Published in, and reproduced with permission from, choice, the magazine of professional coaching www.choice-online.com
I contribute to a regular column called Sticky Situations, where expert executive coaches respond to various presented situations. The situation and my response are excerpted below.
THE SITUATION: I was recently hired to deliver feedback from a leadership 360 online assessment. The client ‘freaked out’ and refused to hear the feedback. What should I have done and how could I have handled the situation better?
FEEDBACK 101 – THE EXPERTS WEIGH IN:
It is important to set the context before the client engages with any assessment, before they invite their first rater. Was this not your coaching client? Were you brought in just for the transactional debrief of a 360 that you did not administer? What was the established purpose of this 360? Was the leader aligned with the intention behind the assessment? What
did the leader want to get out of the 360? If those contextual and alignment conversations were skipped over, or if you were brought in at the 11th hour to debrief and give feedback to a client with whom you didn’t already have an established trust and rapport, then the freak-out you described makes sense. Here’s how you might handle the situation:
1. Do not agree to deliver feedback to someone you don’t know.
2. Establish trust and rapport, learn of the client’s intentions and objectives, understand what matters to that client BEFORE you discuss any feedback.
3. Understand the tool, what it is designed to show the clients, and how the results will be used in the organization.
4. Set context: “Feedback often tells us more about the person responding than it tells us about you, so listen within the context of your goals. If you hear anything useful and relevant to you, that’s worth paying attention to. If you hear something that doesn’t resonate as true, or is not helpful to you in terms of your goals and what matters most to you, disregard it. You are not required to believe any of this is true about you. Listen for patterns or themes. If we hear the same thing from a lot of folks, it’s worth paying attention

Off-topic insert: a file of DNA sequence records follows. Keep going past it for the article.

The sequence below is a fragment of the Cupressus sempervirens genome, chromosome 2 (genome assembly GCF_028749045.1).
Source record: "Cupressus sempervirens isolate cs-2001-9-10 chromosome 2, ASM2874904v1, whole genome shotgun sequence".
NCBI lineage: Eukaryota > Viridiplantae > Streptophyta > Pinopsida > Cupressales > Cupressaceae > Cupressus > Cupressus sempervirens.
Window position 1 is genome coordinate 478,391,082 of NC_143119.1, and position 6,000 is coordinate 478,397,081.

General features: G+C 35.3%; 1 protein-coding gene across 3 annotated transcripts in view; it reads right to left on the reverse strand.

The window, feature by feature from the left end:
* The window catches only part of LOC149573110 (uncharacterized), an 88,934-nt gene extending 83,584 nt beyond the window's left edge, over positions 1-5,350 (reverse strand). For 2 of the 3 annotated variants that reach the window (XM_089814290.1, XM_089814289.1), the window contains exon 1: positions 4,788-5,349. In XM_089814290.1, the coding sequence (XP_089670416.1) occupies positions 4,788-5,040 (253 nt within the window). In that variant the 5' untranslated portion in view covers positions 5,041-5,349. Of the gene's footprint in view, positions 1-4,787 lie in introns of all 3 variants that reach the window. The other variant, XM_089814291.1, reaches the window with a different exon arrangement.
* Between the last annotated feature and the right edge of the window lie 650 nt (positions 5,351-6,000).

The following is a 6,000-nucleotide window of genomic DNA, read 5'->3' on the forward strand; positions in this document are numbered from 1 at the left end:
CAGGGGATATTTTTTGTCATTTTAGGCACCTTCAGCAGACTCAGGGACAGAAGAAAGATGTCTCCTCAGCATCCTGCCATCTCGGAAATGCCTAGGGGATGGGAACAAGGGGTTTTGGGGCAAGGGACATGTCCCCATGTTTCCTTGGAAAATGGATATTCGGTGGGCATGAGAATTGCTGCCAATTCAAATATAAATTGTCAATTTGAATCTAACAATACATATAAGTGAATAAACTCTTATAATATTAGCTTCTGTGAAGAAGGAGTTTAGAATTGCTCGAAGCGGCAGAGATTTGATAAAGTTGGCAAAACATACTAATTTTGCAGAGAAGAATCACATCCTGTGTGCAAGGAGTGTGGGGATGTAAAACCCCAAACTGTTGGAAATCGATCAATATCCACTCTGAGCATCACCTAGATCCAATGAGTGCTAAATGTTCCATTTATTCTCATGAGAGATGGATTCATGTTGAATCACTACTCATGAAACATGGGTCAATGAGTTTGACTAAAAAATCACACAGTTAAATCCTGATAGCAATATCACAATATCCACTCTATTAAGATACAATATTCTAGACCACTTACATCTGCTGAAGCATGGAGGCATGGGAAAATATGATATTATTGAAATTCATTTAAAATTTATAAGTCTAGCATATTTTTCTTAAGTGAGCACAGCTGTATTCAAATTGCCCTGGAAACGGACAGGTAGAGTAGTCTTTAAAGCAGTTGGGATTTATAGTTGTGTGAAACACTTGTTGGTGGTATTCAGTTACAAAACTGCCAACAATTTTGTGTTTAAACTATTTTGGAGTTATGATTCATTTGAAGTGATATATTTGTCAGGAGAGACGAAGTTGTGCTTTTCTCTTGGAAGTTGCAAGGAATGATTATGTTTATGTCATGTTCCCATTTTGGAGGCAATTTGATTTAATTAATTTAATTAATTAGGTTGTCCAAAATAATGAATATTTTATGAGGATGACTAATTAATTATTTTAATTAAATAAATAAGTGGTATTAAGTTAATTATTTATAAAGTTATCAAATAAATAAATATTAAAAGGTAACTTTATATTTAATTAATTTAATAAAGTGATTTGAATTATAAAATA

to. If we hear something from only one or two folks, it may not be as helpful. You have full permission to only take from this what is most useful and relevant.”
5. Prime the pump. Ask, “what are you expecting to hear?” Steer the conversation towards the positives.
6. If your client is anxious, ask what they are most afraid of hearing in the feedback.
7. Give them all the power to credit or discredit what they hear, to contextualize or make meaning of the responses. Don’t assume that what the 360 reveals is the full truth about the client.
8. Have the client review the results ahead of time, and start by asking them to walk you through their analysis of the assessment. What, if anything, are they taking away from it?
9. Tread gently. Read your client’s mood, reaction, state of mind, and allow them space to process what they are hearing.
10. Be on the client’s team and offer support, understanding, clarity, and scaffolding so they can take meaning from the feedback. Help connect the dots to a desired future, and to possible actions to take from this feedback.